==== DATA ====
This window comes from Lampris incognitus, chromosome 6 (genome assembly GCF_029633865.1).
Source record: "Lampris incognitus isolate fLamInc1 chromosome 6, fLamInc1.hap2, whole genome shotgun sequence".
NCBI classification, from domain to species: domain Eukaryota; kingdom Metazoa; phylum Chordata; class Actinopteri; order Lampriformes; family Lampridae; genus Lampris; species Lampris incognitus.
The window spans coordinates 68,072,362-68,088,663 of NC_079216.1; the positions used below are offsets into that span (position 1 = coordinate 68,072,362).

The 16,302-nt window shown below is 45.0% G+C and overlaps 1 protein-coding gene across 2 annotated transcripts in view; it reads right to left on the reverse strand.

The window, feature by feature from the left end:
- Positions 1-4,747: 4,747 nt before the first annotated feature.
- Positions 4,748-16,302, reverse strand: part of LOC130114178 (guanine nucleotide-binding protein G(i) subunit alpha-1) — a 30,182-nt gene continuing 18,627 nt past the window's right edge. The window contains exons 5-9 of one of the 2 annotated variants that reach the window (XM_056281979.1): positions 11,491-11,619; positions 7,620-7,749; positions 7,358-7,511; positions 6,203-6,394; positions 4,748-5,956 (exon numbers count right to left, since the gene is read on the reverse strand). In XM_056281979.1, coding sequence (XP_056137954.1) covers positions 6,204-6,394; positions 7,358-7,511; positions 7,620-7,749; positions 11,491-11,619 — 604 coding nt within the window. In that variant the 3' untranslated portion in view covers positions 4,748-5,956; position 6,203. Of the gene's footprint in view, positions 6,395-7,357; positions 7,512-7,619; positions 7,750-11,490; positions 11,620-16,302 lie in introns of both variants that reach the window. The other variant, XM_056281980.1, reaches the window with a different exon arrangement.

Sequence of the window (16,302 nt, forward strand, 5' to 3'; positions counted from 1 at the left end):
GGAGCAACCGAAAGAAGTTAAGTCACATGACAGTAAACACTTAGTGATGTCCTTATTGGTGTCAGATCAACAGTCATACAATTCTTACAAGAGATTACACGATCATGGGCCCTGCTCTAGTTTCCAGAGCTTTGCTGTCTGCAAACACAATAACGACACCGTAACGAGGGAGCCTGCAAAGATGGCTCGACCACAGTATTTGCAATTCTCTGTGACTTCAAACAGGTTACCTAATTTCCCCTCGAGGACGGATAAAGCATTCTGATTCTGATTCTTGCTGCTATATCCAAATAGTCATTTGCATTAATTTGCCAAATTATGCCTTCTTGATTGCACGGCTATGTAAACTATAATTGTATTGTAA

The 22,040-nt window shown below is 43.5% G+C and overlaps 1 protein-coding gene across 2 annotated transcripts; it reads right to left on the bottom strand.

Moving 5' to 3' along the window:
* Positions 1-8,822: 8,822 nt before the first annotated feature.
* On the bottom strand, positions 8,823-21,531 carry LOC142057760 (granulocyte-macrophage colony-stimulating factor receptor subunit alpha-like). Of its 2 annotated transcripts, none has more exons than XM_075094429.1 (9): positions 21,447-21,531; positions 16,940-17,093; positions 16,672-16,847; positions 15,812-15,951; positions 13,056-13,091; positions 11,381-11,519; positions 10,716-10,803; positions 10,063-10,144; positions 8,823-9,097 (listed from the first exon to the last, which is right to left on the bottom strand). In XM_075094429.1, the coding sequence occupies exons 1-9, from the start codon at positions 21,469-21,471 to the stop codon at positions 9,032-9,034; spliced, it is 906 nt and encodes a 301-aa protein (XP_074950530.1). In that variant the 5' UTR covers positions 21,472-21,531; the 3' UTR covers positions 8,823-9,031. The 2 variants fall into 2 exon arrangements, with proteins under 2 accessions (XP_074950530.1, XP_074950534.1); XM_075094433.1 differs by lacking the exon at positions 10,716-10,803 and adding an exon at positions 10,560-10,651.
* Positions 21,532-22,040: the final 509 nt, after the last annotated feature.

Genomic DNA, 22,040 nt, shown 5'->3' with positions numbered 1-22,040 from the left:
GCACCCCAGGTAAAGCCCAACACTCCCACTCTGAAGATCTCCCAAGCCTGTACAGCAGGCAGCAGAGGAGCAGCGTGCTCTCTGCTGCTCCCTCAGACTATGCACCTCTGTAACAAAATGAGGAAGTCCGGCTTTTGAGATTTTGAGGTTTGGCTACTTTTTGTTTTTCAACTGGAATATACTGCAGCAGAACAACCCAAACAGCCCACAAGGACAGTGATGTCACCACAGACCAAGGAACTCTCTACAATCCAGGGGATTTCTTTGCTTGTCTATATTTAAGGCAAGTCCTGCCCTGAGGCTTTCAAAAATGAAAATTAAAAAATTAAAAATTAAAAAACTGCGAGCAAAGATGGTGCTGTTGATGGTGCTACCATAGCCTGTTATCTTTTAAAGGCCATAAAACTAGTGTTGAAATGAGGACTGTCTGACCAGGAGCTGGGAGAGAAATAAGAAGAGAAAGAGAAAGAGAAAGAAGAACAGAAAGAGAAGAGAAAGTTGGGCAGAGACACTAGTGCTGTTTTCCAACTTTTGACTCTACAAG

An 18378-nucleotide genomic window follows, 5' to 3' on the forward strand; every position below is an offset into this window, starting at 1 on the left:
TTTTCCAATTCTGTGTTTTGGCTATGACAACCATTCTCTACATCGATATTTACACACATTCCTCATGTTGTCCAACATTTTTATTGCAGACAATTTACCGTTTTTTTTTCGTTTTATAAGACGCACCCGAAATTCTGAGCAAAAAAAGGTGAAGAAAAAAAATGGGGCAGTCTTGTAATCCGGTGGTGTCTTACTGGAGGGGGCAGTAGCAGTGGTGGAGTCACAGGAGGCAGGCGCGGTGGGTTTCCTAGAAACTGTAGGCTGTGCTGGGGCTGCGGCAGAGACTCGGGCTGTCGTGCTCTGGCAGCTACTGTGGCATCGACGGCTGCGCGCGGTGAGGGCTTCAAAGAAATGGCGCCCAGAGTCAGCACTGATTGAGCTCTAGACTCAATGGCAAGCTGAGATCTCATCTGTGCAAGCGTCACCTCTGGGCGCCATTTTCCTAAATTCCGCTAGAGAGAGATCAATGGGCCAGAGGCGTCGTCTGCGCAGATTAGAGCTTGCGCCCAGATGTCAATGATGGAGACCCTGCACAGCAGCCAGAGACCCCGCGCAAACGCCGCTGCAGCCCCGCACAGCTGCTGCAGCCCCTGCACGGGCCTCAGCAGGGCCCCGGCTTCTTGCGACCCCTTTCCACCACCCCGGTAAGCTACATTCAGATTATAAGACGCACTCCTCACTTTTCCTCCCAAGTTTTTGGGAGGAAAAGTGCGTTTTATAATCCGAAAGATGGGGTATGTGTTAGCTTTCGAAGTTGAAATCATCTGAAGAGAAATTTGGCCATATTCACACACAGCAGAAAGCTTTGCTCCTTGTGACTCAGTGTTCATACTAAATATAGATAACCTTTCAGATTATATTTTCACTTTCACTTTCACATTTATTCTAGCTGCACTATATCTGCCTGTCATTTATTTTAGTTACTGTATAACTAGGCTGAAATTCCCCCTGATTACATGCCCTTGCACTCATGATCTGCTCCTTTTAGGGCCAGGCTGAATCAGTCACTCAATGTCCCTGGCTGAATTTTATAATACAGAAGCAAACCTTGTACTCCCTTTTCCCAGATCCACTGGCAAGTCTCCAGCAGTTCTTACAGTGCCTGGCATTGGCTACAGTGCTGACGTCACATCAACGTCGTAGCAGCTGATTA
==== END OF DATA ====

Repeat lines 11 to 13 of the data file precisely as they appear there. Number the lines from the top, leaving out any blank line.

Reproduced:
The 22,040-nt window shown below is 43.5% G+C and overlaps 1 protein-coding gene across 2 annotated transcripts; it reads right to left on the bottom strand.

Moving 5' to 3' along the window:
* Positions 1-8,822: 8,822 nt before the first annotated feature.